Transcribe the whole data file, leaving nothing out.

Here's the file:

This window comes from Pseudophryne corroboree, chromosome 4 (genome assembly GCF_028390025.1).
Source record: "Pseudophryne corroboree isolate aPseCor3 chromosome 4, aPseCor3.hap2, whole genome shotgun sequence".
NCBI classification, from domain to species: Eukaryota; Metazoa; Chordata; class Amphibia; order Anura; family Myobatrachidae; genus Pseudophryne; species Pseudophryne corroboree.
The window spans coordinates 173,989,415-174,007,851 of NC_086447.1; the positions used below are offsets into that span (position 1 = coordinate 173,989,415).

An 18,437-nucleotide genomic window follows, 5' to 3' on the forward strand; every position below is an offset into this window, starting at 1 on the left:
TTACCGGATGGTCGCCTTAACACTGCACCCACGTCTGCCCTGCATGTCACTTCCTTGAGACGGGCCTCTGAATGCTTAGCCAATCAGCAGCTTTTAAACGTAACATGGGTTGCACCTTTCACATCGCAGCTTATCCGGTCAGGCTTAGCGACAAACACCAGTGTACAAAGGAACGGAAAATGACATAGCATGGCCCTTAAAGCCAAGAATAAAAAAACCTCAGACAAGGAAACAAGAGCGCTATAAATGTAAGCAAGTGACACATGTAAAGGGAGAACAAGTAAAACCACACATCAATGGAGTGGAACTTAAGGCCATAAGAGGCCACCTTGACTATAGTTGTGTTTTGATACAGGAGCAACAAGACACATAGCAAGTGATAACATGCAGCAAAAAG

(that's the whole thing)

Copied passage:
This window comes from Pseudophryne corroboree, chromosome 4 (genome assembly GCF_028390025.1).
Source record: "Pseudophryne corroboree isolate aPseCor3 chromosome 4, aPseCor3.hap2, whole genome shotgun sequence".
NCBI classification, from domain to species: Eukaryota; Metazoa; Chordata; class Amphibia; order Anura; family Myobatrachidae; genus Pseudophryne; species Pseudophryne corroboree.
The window spans coordinates 173,989,415-174,007,851 of NC_086447.1; the positions used below are offsets into that span (position 1 = coordinate 173,989,415).

An 18,437-nucleotide genomic window follows, 5' to 3' on the forward strand; every position below is an offset into this window, starting at 1 on the left:
TTACCGGATGGTCGCCTTAACACTGCACCCACGTCTGCCCTGCATGTCACTTCCTTGAGACGGGCCTCTGAATGCTTAGCCAATCAGCAGCTTTTAAACGTAACATGGGTTGCACCTTTCACATCGCAGCTTATCCGGTCAGGCTTAGCGACAAACACCAGTGTACAAAGGAACGGAAAATGACATAGCATGGCCCTTAAAGCCAAGAATAAAAAAACCTCAGACAAGGAAACAAGAGCGCTATAAATGTAAGCAAGTGACACATGTAAAGGGAGAACAAGTAAAACCACACATCAATGGAGTGGAACTTAAGGCCATAAGAGGCCACCTTGACTATAGTTGTGTTTTGATACAGGAGCAACAAGACACATAGCAAGTGATAACATGCAGCAAAAAG